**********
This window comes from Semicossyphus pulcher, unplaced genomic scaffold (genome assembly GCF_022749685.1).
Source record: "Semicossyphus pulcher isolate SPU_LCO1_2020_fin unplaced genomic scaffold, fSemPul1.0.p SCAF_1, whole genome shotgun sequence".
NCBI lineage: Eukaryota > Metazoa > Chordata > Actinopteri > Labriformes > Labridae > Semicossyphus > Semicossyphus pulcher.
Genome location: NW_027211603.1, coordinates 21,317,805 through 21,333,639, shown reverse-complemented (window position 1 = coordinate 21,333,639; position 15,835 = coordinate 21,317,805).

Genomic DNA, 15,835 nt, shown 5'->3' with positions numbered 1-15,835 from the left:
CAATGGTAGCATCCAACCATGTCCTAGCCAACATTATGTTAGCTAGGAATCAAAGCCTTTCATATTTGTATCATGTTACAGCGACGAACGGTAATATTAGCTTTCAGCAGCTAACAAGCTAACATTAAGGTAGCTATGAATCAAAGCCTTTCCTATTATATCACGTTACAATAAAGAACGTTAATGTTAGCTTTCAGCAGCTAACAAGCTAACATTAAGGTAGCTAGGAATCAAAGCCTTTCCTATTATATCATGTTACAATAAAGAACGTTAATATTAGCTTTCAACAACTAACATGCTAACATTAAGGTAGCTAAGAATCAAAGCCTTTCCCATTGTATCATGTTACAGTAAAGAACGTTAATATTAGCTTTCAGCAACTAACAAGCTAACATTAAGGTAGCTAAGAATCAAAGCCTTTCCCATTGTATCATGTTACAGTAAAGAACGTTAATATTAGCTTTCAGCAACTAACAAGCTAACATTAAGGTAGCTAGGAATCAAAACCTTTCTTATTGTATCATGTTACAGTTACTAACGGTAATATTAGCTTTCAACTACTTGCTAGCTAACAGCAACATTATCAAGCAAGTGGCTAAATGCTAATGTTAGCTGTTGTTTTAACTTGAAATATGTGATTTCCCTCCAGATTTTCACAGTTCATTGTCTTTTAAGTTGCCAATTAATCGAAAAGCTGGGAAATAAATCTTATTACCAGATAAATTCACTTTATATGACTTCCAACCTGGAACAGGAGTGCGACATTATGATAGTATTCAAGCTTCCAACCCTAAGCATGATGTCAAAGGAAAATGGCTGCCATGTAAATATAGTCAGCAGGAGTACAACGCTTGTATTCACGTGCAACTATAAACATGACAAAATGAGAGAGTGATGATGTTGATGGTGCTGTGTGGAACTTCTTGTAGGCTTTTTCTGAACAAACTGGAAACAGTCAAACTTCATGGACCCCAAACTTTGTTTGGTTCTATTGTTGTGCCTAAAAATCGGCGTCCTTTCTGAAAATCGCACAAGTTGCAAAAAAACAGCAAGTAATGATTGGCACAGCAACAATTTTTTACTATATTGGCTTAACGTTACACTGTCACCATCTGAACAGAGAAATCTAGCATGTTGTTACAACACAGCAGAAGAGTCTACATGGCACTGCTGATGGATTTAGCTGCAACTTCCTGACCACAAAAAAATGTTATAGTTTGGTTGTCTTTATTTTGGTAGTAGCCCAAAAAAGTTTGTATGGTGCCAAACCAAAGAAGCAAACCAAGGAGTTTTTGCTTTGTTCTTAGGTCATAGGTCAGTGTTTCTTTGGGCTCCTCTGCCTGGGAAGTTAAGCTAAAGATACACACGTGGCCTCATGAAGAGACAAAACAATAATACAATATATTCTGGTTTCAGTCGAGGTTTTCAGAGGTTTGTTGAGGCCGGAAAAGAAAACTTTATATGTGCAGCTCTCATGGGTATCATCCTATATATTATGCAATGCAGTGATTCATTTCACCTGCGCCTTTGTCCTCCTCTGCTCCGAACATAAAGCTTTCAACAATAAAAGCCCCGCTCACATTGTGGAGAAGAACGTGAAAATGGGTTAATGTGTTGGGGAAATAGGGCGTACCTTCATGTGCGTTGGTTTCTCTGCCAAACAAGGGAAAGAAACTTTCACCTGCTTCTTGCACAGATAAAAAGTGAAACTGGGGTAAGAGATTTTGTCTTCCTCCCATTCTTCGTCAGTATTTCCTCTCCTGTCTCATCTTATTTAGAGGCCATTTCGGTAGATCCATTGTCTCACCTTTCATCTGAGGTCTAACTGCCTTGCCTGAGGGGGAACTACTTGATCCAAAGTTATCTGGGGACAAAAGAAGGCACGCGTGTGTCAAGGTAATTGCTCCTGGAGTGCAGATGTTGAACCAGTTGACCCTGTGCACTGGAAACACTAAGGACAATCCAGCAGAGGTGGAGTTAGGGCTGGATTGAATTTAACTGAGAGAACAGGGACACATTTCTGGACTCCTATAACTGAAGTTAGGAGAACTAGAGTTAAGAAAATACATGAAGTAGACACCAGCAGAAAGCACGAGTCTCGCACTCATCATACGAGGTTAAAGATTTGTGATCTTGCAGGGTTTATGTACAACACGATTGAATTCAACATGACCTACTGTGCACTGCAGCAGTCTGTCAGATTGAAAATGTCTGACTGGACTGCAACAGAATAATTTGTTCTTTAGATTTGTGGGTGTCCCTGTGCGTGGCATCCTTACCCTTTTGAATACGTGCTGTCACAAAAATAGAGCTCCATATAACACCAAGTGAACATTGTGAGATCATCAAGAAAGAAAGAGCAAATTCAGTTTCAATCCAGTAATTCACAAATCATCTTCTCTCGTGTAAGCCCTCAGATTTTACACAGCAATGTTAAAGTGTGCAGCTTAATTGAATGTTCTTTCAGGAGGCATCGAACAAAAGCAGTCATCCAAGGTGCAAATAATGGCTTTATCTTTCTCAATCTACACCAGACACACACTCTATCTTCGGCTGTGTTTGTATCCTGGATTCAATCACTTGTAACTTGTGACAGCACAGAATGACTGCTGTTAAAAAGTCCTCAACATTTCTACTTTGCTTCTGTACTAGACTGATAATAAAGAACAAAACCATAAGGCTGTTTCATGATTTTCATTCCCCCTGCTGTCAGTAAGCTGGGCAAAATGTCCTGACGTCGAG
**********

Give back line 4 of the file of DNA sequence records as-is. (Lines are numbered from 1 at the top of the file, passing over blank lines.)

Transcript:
Genome location: NW_027211603.1, coordinates 21,317,805 through 21,333,639, shown reverse-complemented (window position 1 = coordinate 21,333,639; position 15,835 = coordinate 21,317,805).